As delivered by Ambassador Yevhenii Tsymbaliuk, Permanent Representative of Ukraine to the International Organizations in Vienna,
to the 1350th special meeting of the Permanent Council
13 January 2022
The delegation of Ukraine warmly welcomes to the Permanent Council the OSCE Chairperson-in-Office, Minister for Foreign Affairs of Poland, H.E. Mr. Zbigniew Rau.
We thank him for comprehensive presenting Poland’s priorities in the OSCE for 2022 and wish the Minister every success in steering the work of the OSCE in the course of the year.
Poland is entering the Chairpersonship’s office in times when the Russian Federation has intensified its efforts in questioning the fundamental OSCE principles, including the inviolability of borders and the sovereign right of each and every participating State to freely choose its future and security arrangements. These are the principles that the Russian Federation has committed to respect faithfully.
A contemporary history of Europe proves that people’s aspirations to live in the community of free nations pose no risk to the Russian Federation. Rather opposite, this could be beneficial for Russia itself, should the Kremlin finally respect this right.
However, a manipulative and distorted narrative, which Moscow promotes for the interpretation of the indivisibility of the OSCE comprehensive security, is only drifting us away from rebuilding trust and confidence in the region. Even more, it is used as a pretext for the states to be invaded, subjugated or coerced by the Russian Federation. I would remind the Russian side of its commitment undertaken in the Istanbul Charter for European Security that each participating State has an equal right to security and is free to choose or change its security arrangements, including treaties of alliance. Russia cannot claim that its right to security cancels the same rights of other participating States.
The fact that Russia encircled itself with a belt of conflicts contains a reply in itself what is the key problem to be addressed and solved in terms of ensuring the comprehensive security.
In the meantime, the Russian Federation is trying to persuade us that there are no plans to invade Ukraine. However, the facts speak for themselves.
Russia’s pseudo-historical narratives, disinformation campaigns and an approach ‘take it or leave it’ raise further concerns about its true intentions.
Russia has already invaded Ukraine back in 2014 when our country had a status of a non-block state by law. It has not prevented Russia from aggression and temporary occupation of Crimea and parts of Donbas. So why should anyone expect that such a status would stop Russia from another unprovoked attack?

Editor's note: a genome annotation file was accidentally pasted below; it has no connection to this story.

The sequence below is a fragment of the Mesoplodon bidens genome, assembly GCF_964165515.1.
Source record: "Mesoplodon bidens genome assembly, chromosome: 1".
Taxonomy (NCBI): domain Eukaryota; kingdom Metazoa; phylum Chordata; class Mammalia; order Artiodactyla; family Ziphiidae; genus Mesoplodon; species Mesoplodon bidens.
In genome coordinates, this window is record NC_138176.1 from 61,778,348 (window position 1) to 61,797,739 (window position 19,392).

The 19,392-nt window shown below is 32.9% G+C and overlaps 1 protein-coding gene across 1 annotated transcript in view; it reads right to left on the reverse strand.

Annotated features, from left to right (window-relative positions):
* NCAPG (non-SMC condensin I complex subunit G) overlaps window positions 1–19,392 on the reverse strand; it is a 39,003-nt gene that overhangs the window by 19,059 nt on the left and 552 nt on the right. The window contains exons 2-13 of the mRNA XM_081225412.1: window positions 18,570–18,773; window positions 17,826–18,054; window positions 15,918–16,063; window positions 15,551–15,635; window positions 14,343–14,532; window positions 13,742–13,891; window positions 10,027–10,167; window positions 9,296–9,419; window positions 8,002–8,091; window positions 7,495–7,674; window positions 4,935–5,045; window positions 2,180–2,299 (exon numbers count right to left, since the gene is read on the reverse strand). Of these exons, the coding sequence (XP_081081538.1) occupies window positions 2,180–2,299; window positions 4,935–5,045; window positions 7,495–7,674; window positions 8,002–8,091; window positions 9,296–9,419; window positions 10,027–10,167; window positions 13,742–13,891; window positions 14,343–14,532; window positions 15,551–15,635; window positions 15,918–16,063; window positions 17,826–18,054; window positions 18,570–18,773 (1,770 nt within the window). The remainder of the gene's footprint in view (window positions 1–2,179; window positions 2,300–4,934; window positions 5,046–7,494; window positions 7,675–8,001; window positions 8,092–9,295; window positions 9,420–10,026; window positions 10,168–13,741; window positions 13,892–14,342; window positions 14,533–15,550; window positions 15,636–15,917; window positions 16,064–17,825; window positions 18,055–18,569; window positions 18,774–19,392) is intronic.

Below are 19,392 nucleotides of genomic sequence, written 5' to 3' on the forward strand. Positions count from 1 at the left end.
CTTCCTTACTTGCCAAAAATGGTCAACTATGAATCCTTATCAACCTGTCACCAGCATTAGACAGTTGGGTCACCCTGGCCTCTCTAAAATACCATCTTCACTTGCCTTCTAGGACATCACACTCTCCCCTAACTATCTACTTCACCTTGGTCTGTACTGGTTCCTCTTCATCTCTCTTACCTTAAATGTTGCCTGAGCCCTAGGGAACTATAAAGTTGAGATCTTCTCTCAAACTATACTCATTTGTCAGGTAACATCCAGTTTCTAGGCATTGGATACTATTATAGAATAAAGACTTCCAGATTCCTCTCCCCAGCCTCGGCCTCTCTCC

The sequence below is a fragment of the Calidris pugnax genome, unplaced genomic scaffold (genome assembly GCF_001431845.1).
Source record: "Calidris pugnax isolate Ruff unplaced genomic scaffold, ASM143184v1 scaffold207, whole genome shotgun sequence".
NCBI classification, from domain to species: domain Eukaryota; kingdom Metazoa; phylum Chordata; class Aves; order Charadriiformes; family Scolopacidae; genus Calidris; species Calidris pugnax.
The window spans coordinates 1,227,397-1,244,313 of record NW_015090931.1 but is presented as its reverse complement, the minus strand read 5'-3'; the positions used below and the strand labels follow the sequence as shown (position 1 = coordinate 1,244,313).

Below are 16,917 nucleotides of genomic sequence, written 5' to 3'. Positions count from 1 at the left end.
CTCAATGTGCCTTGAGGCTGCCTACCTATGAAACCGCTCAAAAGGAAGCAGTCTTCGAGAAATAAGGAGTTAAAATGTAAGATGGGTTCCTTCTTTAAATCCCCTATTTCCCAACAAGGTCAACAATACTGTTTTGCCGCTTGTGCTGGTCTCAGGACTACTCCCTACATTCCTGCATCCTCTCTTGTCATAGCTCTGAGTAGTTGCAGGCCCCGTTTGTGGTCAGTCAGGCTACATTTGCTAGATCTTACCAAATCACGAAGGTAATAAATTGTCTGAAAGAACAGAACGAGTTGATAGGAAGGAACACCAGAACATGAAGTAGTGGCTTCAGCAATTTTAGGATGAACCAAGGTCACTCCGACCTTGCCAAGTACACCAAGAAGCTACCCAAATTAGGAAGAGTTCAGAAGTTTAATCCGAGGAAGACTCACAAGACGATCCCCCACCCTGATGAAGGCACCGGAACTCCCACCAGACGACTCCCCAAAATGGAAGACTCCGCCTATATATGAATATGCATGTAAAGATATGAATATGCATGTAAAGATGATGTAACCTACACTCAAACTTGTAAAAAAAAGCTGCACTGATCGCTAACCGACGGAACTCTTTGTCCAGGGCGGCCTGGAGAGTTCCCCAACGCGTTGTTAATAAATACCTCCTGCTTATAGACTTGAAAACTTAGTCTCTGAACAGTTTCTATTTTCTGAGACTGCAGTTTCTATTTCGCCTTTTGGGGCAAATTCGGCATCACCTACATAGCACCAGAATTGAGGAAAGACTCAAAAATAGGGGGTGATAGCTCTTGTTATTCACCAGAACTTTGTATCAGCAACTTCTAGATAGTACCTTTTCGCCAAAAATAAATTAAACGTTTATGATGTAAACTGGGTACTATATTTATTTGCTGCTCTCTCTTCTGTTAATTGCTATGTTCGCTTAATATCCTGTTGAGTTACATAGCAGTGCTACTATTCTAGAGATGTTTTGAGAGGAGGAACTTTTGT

Is there any other explanation for 54 battalion tactical groups that have been deployed in close proximity to the Ukrainian territory? In numbers, it means more than 106 000 regular and well-trained troops, 1500 tanks, 3600 armored combat vehicles, 1900 artillery, while Russia is capable to bring even more in a very short period of time, from one to two weeks. Furthermore, just before our meeting Russia decided to conduct another military exercise with the participation about 3000 servicemen on our borders. Let me also remind you that since 22 December 2021, when strong determination to fully adhere to the Measures to Strengthen the Ceasefire agreement (of 22 July 2020) was reconfirmed at the TCG meeting, we have had 5 our servicemen killed on the line of contact in Donbas.
In view of all this, repeated rebuttals on Russia’s behalf are not enough. Real actions are needed that would result in their verified withdrawal.
With regular amassing Russian troops on the border with Ukraine and orchestrated controlled escalation in the occupied parts of Donbas we have been witnessing in the course of the last year, the Russian leadership proves once again Moscow’s voluntarism to point the gun at our common European security at any moment they want.
It is a lesson to be learnt by all of us. As long as Ukraine remains still at the doorstep of the common European home, Moscow will continue shattering the foundations of our common security with the aim to turn the clock backwards and restore its zone of influence under the Cold War.
In view of such challenging circumstances, we commend personal determination of Minister Rau to support and facilitate debate how the concept of the indivisibility of security can be further elaborated.
We are convinced that this process must take place in full conformity and on the basis of the OSCE fundamental principles, but not through revising them. The Helsinki Decalogue contains all needed guarantees for prosperous and peaceful Europe.
We also believe that if the process focuses on the transparency of military activities and confidence building measures, this would fit the OSCE expertise the best and could contribute significantly to improving the existing situation.
Non-military threats to security, including a growing number of cyber-attacks, should be also discussed at the table.